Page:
Slings: Can be picked up cheap online shop around but you need it to be comfortable and durable and the fixings to be secure.

Range finder : A good laser range finder can set you back a bit but get a cheap golf one that can give you accurate ranging up to 500yrds  you can pick these up for less than £100

Head Torch: This is your lifeline, I use a Ledlenser SEO 7 and they cost around £45 , a headtorch is a must handheld torches are cumbersome and dangerous in much respect when carrying lots of equipment over tough terrain. A headtorch shows where you are looking a hand torch shows you things that are too far ahead for safe walking so and investment into a good one is a must for your own safety.

Knife: Right you will see many adverts and people talking about buying specialised knives etc , you don’t need anything fancy or expensive, what you need ideally is two knives and for cost effectiveness and value I have found the Mora knives to be the best, a Mora knife will set you back between £10 and £15 which is not a heck of a lot so if you lose one or break one then your not panicking.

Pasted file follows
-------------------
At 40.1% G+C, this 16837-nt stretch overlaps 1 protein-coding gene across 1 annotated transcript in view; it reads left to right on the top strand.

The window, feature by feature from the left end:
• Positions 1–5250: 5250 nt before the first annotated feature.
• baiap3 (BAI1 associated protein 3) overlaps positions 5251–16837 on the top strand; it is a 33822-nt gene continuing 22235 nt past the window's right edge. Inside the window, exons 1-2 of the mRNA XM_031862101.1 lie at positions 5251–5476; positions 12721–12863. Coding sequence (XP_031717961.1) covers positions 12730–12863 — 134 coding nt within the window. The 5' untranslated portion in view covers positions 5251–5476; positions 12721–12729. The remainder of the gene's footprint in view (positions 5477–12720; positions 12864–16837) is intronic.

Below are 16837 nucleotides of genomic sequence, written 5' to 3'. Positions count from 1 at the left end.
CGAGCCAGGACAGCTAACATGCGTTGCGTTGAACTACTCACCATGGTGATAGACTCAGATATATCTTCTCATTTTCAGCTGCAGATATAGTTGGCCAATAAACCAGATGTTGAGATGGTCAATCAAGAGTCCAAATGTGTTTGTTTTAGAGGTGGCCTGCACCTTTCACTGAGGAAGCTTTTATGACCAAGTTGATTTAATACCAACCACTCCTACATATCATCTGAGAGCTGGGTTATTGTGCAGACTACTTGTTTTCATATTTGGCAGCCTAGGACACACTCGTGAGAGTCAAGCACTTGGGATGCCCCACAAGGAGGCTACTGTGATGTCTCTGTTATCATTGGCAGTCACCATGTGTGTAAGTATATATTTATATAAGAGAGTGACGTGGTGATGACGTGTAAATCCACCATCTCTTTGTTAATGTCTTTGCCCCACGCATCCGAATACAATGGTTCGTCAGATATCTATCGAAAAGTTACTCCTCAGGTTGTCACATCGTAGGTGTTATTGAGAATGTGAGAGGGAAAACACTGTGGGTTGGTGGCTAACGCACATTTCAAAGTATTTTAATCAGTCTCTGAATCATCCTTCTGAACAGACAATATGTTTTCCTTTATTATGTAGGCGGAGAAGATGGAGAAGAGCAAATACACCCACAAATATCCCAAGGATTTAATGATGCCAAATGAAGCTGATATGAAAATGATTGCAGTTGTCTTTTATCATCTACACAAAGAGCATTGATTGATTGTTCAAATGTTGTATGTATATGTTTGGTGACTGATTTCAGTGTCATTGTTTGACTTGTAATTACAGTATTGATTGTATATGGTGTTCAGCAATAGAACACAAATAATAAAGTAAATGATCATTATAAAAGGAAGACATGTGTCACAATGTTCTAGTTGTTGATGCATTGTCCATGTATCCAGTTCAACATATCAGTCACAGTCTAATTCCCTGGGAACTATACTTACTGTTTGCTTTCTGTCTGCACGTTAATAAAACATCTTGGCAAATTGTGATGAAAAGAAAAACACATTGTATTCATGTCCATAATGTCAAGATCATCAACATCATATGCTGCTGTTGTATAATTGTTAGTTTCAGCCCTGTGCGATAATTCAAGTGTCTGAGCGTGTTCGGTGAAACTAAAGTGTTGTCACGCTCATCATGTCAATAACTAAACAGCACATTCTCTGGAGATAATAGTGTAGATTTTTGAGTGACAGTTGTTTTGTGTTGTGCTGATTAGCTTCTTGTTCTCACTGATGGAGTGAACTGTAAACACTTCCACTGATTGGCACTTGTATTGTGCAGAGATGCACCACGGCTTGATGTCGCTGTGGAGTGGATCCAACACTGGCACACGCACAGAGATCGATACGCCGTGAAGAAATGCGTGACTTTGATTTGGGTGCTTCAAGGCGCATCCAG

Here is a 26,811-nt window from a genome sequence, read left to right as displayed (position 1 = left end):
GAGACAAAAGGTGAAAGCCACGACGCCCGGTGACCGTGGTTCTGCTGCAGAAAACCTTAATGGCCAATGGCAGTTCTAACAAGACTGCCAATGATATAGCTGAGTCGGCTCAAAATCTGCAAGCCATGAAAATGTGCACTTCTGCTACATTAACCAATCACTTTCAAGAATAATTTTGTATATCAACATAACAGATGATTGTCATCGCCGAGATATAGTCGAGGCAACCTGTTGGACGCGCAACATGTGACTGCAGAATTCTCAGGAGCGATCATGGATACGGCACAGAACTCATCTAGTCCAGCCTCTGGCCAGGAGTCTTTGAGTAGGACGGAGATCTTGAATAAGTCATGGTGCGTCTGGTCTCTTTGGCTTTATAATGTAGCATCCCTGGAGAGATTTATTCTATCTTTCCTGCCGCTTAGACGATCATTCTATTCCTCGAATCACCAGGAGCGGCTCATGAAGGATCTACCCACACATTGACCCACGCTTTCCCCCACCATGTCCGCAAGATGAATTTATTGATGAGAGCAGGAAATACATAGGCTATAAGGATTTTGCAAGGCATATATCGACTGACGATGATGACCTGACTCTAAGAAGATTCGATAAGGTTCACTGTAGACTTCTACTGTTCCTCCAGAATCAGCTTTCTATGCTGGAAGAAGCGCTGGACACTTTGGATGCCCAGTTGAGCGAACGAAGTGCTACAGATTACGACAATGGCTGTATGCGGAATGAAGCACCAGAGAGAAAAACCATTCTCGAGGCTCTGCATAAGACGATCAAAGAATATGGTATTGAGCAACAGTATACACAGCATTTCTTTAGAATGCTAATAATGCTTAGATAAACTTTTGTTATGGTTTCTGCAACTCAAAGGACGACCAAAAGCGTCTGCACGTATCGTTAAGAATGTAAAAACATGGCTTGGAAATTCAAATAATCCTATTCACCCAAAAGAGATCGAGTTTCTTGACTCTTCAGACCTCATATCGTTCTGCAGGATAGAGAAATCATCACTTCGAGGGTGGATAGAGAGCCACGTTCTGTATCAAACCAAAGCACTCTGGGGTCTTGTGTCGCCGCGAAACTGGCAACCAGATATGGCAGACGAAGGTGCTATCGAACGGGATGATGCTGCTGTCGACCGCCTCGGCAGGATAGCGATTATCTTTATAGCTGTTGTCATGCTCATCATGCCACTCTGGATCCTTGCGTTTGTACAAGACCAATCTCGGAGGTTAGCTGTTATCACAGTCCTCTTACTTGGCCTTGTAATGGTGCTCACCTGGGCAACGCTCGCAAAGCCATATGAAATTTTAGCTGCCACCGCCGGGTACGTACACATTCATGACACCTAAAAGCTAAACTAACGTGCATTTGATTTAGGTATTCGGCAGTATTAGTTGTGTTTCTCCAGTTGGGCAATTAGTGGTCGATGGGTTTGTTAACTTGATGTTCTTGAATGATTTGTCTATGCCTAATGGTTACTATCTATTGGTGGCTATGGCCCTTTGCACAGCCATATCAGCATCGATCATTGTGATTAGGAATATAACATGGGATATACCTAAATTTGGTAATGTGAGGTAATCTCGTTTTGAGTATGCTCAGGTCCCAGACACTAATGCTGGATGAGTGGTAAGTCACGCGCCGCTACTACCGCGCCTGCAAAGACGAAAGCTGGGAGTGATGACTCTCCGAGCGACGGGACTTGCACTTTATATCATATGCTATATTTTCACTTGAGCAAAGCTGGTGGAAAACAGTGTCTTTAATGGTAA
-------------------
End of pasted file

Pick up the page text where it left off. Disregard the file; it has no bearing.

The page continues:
I think I have covered much of what needs to be covered .

Stalking can be as expensive or as inexpensive as you want it to be all you need to do is shop around. Do not get me wrong if you can buy the best equipment out there then do so and in no way am I against purchasing something that is expensive if it covers what you need, but, if you’re on a budget then I hope this advice will help you.

It is daunting for new stalkers in this community when they hear or see stalkers talking about items that you find are just way out of your price range but do not let that put you off joining the community as you will be surprised what you can pick up that will more than help you with your pursuit of the sport at a price you can afford.

If you ever need any advice please do not hesitate to email me on david@fieldsportsscotland.com.

Thank you for reading.

2 thoughts on “Deer Stalking Advice for those on a Budget.

  1. Percussion trousers aren’t great. Had a pair for less than 2 weeks on up the farm and from the crotch down the tore through general use.
    Good article though. 👍

Leave a Reply

Your email address will not be published. Required fields are marked *